BILLBOARD

Former Faculty Member Dies

It is with regret that the University announces the death on March 20, of
former faculty member Dr. Douglas M. Wills (D.A.T., History, 1973) of Poway,
Calif. Dr. Wills taught in the Humanities Program from 1973 to 1988. He was
58. -- Ellen  Erickson, Administrative Officer, College of Arts and Sciences.
*******

Laundry Discontinues Dry Cleaning Service

The University Laundry has discontinued its dry cleaning operation. The
University has contracted with Valley Queen Dry Cleaning to provide for your
departmental dry cleaning needs. You may contact the Purchasing Office at 777-2681 for further
information. Alterations will continue to be serviced through
the University Laundry. -- Paul Clark, Associate Director of Plant Services,
and Jerry Clancy, Buyer, Purchasing.
*******

Beware Of Phone Solicitations

Phone solicitations for selling office supplies have been made by vendors not
normally conducting business with the University. Tactics, such as getting
your address to mail you supplies, offering something free with or without an
order, offering a great deal, and the need to get an order in before the sale
goes off, are some of the sales pitches used. An actual solicitation is
summarized as follows:

"Their usual practice is to thank you for inquiring in some manner about their
product. Then they talk so fast that it is hard to follow what they are
saying. The result is to fluster you because you may not remember doing any
inquiring, are to embarrassed to admit it, and you will say yes to everything
they ask."

Solicitations generated by these tactics are not the University's accepted
methods of business transactions. When such phone solicitations occur, please
do not give them any information to lead the caller in to sending you
anything. You may ask them to send information in writing or just offer to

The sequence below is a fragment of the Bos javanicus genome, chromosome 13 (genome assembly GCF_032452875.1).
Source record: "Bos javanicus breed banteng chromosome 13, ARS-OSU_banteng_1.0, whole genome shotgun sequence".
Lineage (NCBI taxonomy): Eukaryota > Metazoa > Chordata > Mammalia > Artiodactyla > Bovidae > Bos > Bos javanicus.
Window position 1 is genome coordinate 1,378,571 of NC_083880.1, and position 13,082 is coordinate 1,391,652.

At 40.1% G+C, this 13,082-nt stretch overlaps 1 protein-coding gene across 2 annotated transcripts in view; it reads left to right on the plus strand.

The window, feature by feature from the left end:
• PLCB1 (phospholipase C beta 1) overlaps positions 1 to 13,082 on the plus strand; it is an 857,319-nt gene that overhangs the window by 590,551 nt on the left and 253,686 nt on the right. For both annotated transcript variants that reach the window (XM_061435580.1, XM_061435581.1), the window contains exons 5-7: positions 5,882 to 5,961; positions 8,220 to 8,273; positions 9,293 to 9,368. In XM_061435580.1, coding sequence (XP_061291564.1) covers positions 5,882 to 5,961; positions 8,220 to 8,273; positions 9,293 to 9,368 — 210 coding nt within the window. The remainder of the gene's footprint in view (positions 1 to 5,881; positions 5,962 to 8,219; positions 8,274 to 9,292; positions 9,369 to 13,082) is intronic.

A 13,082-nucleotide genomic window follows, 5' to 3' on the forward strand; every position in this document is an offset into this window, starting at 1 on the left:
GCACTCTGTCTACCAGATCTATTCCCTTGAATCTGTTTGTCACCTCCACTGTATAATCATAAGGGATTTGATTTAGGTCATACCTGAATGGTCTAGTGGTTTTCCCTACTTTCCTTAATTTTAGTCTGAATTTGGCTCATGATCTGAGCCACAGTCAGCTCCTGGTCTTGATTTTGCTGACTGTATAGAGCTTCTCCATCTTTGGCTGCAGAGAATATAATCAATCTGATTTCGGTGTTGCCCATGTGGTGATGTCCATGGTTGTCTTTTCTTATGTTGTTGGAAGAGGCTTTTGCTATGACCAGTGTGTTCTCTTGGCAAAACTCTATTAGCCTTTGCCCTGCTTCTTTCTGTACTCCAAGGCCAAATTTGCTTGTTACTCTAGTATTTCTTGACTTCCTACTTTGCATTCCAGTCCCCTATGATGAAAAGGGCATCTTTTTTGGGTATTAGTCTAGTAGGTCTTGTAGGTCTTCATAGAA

transfer the call to the Purchasing office at 777-2681.

For further information on phone solicitations, please refer to the Oct. 11,
1996, "University letter," page 11. If there are questions or concerns
regarding this manner, please call Purchasing at 777-2681. -- Linda Romuld,
Director of Purchasing.
*******

Computer Center Offers Win '95 Class

A training session, "Windows 95 Transition," will be offered by the Computer
Center to faculty, staff, and students for a $20 fee. The fee will cover the
cost of a learning guide for each participant. The session will be held
Monday, Wednesday and Friday, April 21, 23, and 25 at 1:30 p.m. in
361 Upson II. You must register in advance by calling Bonnie or Shelly at
777-3171, and providing an account number to be charged. Requests for
accommodation related to disability need to be made when registering.

The course presents the new concepts of Windows 95 for Windows 3.x users.
Participants will be introduced to Windows 95 features and complete
corresponding step-by-step exercises in a learning guide that will be theirs
to keep. Topics covered include navigating the desktop, using online help,
using Windows Explorer, and using the find utility. -- Marlys Hanson,  User
Services Consultant, Computer Center.
*******

Meritorious Service Nominations Due April 11

This is a reminder to all faculty, staff and others associated with UND that
the deadline for nominations for Meritorious Service Awards for staff
employees is Friday, April 11.  The completed nomination form must be
forwarded to Personnel Services, 313 Twamley Hall, Box 8010, by that date. 
Any questions regarding this award program should be directed to Personnel
Services at 7-4361. -- Cheryl Osowski, Personnel Services.
*******

Nominations Sought for Organization Award

Each year student organizations are recognized for their work within the
University community. The awards highlight organizations' programming efforts,
community service, leadership development programs and overall accomplishments
throughout the year. The awards recognize the outside-the-classroom work of
students and student organizations.
Please stop by the Student Organization Center or call 7-3620 for an
application.  Completed applications must be submitted by 4:30 p.m. Wednesday,
April 16, to the Student Organizations Center, Memorial Union. The awards will
be presented during the Memorial Union Leadership Program on April 25.

-- Ben Subedi, Coordinator of Student Organizations.
*******

Good Friday Is Holiday

In accordance with State Board of Higher Education directives, Friday, March
28, will be observed as Good Friday by faculty and staff members of the
University. Only those employees designated by their department heads will be
required to work on this holiday. -- Marlene Strathe, Vice President for
Academic Affairs and Provost, and Diane Nelson, Director, Personnel Services.
*******

Chester Fritz Library:

The Easter Weekend hours at the Chester Fritz Library are: Thursday, March 27,